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Why Are Men More Likely To Get Skin Cancer?

Why Are Men More Likely To Get Skin Cancer?

It’s Men’s Health Month, and here at Rejuvaskin, we believe that healthy, radiant skin is for everyone. But, did you know that skin cancer, especially melanoma, tends to be more common in men than women?

When wondering about who gets skin cancer the most often, many people might not think that skin cancer of all things would discriminate by sex or gender. The reality is a bit more complicated, however.

In this blog, we’ll discuss why it is that men tend to get skin cancer more than women, answer questions like, where do men get skin cancer the most, and cover when to start getting regular skin checks. Let’s jump right in.

Who Gets Skin Cancer The Most?

According to the American Academy of Dermatology (AAD), “By age 50, men are … more likely than women to develop melanoma. This number jumps by age 65, making men 2 times as likely as women of the same age to get melanoma. By age 80, men are 3 times more likely than women in that age group to develop melanoma.”

It’s important to note that skin cancer affects people of all ages, races, and ethnicities— but some groups are more at risk than others. Dermatologists aren’t sure of exactly why men are more likely to get it, but it’s likely due to the following factors:

  • Men are more likely to spend time in the sun than women
  • Men are also less likely to use sunscreen than women
  • Men have thicker skin with less fat beneath and tend to have more collagen in their skin than women
  • Estrogen may help women fight melanoma better than men
  • Men are less likely to get regular skin checks

So as you can see, while a few of these factors may be biological, many are the result of social habits. This is actually good news for the guys, because it means you can do something about it.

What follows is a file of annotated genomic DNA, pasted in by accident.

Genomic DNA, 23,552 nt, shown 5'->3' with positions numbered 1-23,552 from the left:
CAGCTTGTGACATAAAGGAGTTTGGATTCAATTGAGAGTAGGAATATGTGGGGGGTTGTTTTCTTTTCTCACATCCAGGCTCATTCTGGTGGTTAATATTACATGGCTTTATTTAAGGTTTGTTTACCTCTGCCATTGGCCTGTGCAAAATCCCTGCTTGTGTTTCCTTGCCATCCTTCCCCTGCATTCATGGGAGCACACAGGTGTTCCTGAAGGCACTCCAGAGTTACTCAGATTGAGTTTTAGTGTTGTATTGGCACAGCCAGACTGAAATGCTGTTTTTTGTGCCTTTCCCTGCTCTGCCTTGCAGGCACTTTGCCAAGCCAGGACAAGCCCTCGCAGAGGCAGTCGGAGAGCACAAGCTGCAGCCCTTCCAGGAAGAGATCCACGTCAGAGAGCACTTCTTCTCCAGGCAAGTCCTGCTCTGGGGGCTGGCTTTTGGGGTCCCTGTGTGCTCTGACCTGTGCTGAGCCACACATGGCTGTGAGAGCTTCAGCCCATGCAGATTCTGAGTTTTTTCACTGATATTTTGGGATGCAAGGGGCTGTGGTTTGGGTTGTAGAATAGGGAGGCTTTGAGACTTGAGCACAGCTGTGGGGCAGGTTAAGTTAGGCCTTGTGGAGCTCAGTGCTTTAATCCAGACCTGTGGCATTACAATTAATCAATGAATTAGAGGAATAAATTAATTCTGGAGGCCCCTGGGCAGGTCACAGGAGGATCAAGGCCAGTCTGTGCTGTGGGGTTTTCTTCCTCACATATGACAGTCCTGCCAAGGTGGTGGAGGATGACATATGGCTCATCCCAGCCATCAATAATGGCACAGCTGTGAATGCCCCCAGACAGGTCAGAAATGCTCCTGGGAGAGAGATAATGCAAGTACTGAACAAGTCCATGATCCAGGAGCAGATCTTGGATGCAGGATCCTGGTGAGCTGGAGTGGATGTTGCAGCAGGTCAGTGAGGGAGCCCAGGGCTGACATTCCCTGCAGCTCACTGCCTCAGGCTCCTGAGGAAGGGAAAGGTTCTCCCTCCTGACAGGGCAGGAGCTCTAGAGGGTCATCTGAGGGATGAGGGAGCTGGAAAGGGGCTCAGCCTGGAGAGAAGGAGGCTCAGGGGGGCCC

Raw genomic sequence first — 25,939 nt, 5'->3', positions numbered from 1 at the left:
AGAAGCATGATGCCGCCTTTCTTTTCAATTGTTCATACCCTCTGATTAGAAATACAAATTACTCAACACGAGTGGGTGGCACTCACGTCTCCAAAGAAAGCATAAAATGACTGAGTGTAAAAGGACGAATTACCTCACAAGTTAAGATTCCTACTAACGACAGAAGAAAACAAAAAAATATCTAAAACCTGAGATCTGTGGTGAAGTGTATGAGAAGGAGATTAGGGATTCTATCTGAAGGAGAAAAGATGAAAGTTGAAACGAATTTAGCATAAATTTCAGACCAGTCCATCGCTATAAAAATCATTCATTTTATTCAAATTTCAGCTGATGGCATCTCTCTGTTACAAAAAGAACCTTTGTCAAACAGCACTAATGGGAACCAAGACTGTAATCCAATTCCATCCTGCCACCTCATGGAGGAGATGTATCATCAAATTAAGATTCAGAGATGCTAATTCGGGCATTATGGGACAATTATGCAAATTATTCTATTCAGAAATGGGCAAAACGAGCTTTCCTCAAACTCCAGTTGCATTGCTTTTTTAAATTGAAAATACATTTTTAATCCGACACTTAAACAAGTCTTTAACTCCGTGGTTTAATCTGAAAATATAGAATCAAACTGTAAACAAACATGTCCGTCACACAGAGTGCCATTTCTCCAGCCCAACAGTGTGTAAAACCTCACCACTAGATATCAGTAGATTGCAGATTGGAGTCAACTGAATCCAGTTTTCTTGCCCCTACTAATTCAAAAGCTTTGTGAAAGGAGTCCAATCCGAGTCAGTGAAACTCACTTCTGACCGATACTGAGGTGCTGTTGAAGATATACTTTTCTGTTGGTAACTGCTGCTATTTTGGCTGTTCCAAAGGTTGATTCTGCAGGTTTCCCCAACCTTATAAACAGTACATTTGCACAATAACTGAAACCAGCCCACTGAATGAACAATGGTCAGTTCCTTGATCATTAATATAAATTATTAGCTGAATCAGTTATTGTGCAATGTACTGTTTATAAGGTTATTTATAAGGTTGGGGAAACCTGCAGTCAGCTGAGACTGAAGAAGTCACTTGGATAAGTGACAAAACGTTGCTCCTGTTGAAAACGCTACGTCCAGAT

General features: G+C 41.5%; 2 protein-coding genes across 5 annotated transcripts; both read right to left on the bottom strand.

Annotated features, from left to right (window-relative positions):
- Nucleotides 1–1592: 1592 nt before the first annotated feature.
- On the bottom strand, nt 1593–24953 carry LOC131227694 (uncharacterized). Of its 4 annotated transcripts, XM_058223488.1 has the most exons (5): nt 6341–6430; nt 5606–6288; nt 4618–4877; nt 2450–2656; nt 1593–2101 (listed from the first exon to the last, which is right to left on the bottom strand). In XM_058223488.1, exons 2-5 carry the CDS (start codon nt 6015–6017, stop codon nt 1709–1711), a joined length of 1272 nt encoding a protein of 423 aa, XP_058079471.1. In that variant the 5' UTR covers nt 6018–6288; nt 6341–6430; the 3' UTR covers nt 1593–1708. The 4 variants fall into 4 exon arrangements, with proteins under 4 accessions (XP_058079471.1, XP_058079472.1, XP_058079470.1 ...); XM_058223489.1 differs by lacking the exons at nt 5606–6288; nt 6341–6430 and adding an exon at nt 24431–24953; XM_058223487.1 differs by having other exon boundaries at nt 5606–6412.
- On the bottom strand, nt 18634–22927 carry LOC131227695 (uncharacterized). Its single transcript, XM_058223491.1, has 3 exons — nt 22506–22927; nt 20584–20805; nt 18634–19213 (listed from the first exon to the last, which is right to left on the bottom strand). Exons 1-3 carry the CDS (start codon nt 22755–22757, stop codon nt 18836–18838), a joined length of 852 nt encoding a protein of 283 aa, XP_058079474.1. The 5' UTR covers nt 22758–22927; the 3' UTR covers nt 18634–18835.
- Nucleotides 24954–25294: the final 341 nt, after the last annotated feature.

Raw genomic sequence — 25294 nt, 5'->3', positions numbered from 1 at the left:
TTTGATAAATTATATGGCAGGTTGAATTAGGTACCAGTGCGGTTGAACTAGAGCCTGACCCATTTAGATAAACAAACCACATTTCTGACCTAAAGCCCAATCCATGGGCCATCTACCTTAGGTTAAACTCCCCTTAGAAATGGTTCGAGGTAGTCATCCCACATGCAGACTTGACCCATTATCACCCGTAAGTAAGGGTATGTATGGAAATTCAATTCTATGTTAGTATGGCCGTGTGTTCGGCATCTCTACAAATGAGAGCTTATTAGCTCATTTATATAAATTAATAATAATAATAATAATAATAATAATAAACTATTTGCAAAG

Where Do Men Get Skin Cancer The Most?

Regardless of gender or sex, we’re all more likely to get skin cancer in a few spots— including the back of the head, neck, and upper back. This is because these areas are often exposed to the sun’s damaging UV rays when outdoors. For this reason, it’s especially important to ensure proper protection for these areas of the body.

So How Do I Protect Myself From Skin Cancer?

While there’s unfortunately no foolproof way to avoid skin cancer entirely, there are some things we can all do to significantly reduce our chances of developing it.

  • Wear sunscreen every day. Even on cloudy days, the sun's rays can damage your skin. Choose a chemical or physical sunscreen with an SPF of 30 or higher and apply it liberally to all exposed skin.
  • Wear protective clothing. A hat with a wide brim, sunglasses, and long-sleeved shirts and pants can help protect your skin from the sun's rays.
  • Avoid tanning beds. Tanning beds emit ultraviolet (UV) radiation, which can cause skin cancer.
  • Get regular skin checks. You and your dermatologist can look for any changes in your skin that could be a sign of skin cancer.
  • See a doctor if you notice any changes in your skin. Any new moles, growths, or changes in the size, shape, or color of existing moles should be checked by a doctor right away. A good rule of thumb: get to know the ABCDE’s of melanoma.

When Should I Start Doing Regular Skin Checks?

If you are a man, you should start doing regular skin checks at age 20. This is especially important if you have any of the following risk factors for skin cancer:

  • Fair skin
  • Light-colored hair
  • Blue or green eyes
  • A family history of skin cancer
  • A history of sunburns
  • A history of excessive sun exposure
  • A weakened immune system

If you have any of these risk factors, you should see a dermatologist for a skin check once a year. Even if you don't have any risk factors, it's a good idea to start doing regular skin checks at home and/or at a dermatology office around the age of 30.

What Is A Skin Check?

Think of a “skin check” as a check-up appointment, specifically for your skin. Once a year, you’ll want to meet up with your dermatologist so that they can look for any changes in your skin, such as new moles or growths. If they find anything suspicious, your dermatologist will need to remove it and send it to a lab for testing.

Early detection & treatment is key to preventing skin cancer from spreading. Dermatologists also advise that you do skin checks on yourself at home about once a month. The better you know your body, the better you’ll be able to stop the cancer in its tracks.

So here’s our advice to the men out there (and people of any gender, really): if you’re not already wearing sunscreen everyday and giving yourself regular skin checks, there’s no time quite like the present to get started. It could quite literally save your life.